I placed a Ukrainian flag in the back window of my car. I pledged a monthly donation to the International Committee of the Red Cross. I changed my social media avatar to the colors of the Ukrainian flag. I told my Ukrainian friends I would be proud to host a Ukrainian family should the U.S. admit Ukrainian refugees in any number. Yet I still wanted to do more. Were I a younger man, one with military training, I would gladly pick up a rifle to help Ukraine repel the invader.

But alas, I am 73 years old and disabled, at times barely able to walk around my house with a battered wooden cane that is my constant companion. I worked as an engineer and programmer before I retired, but I have little to offer the Ukrainians there that they cannot do better themselves. Yet I do have one skill that I can offer Ukraine: I can write. Three years ago, I published a novel Joshua, a coming-of-age story that has been well received and supplies me with a modest flow of passive income. I have been paid for my writing before, but I’ve never cared so much about the money than about the idea that I am reaching an audience.

Right now, I am reaching out to an audience of my fellow writers with a pledge and a challenge. I have pledged to donate the royalties from my novel to humanitarian aid for the Ukrainian people, for the duration of the conflict and the reconstruction that will follow. I am challenging my fellow authors to do the same. If you have just one title in print that you could dedicate to this cause, I challenge you to join me. If you receive income, be it regular or not, from your writing, I challenge you to devote part of that income to helping Ukrainians who so desperately need it. If you are a bestselling author and this missive somehow reaches you, think of the good you can do by dedicating just one title to this cause. And whether your writing brings in a little or a lot of money, please ask other writers of your acquaintance to join in this effort.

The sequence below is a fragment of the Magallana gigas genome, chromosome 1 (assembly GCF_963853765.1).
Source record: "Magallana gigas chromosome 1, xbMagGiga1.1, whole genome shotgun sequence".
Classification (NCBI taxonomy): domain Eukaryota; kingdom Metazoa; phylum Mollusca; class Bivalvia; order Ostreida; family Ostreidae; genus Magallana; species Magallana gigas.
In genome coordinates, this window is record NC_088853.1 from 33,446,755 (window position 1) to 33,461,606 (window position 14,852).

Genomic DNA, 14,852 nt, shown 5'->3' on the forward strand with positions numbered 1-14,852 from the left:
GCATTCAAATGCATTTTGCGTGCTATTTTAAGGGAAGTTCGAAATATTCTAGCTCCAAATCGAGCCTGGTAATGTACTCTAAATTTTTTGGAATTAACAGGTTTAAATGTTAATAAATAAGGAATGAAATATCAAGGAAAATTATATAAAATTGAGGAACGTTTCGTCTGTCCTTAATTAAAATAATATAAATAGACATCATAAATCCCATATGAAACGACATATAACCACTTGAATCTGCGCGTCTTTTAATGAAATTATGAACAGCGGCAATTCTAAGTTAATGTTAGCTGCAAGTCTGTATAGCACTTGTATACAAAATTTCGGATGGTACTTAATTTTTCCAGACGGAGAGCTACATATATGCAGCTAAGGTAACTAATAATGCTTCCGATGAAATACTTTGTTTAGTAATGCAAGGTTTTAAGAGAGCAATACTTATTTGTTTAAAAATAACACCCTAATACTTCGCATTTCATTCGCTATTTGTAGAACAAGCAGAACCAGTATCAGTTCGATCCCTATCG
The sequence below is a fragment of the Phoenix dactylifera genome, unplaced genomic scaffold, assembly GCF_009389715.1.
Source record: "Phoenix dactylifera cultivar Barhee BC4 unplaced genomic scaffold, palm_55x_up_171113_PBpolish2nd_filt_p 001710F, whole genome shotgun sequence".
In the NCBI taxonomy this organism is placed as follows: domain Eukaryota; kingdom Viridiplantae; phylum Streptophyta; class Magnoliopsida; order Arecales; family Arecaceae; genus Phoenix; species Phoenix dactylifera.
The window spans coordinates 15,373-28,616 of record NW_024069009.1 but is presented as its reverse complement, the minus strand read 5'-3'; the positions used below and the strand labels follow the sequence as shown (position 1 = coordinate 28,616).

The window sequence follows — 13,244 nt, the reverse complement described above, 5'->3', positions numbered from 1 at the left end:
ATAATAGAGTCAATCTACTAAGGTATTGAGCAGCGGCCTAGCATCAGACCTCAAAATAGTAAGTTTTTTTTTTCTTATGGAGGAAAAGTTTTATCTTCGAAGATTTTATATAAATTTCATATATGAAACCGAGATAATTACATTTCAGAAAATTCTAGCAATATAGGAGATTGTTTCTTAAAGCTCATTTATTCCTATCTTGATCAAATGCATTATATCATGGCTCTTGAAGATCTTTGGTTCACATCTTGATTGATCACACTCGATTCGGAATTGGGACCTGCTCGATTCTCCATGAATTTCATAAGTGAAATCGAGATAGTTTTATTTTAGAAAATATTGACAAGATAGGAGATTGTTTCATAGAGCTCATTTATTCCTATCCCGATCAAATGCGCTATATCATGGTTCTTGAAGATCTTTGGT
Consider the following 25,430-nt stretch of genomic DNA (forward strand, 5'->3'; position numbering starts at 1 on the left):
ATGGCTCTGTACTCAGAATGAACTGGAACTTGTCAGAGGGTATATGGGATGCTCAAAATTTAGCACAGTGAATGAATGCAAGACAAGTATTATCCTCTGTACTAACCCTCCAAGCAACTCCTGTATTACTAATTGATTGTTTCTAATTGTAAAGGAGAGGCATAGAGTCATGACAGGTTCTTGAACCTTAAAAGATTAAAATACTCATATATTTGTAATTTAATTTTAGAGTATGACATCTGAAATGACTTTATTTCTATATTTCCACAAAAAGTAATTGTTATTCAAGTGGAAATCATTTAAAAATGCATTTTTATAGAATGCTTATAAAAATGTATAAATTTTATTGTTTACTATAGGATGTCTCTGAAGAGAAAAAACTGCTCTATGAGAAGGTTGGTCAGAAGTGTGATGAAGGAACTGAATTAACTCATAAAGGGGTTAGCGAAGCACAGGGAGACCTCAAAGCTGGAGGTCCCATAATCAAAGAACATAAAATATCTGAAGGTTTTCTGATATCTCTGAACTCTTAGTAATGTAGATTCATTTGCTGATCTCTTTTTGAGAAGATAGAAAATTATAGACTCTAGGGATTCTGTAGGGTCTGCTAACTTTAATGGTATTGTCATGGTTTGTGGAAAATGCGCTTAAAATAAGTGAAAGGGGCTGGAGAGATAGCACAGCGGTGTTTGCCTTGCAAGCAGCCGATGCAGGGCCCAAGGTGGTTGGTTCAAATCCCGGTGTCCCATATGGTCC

Contributing money is not, however, all you can do. If you are angry, saddened, or frightened about what is happening in Ukraine, write about it. If you believe the world is not doing enough, write about it. If you feel that Ukraine may be slipping out of the public’s consciousness, write about it. Remind anyone who will listen, or whose attention you can arouse, that tyranny and oppression affect us all and must not be tolerated no matter how far away it seems. This conflict will not end before the next news cycle, or before the next crisis threatens to push Ukraine off the front pages. As writers, we do not fear to speak our minds. We have the power and responsibility to speak for many. If we speak as one, we can make a real difference.

How to help:

There are many international organizations working to provide humanitarian aid to Ukraine. I have mentioned the International Red Cross. Here are some others, provided to me by fellow Medium member Tatyana Deryugina. Dr. Deryugina is an Associate Professor of Finance at the University of Illinois and a Ukrainian native and activist.

Nova Ukraine

Economists For Ukraine


Слава Україні!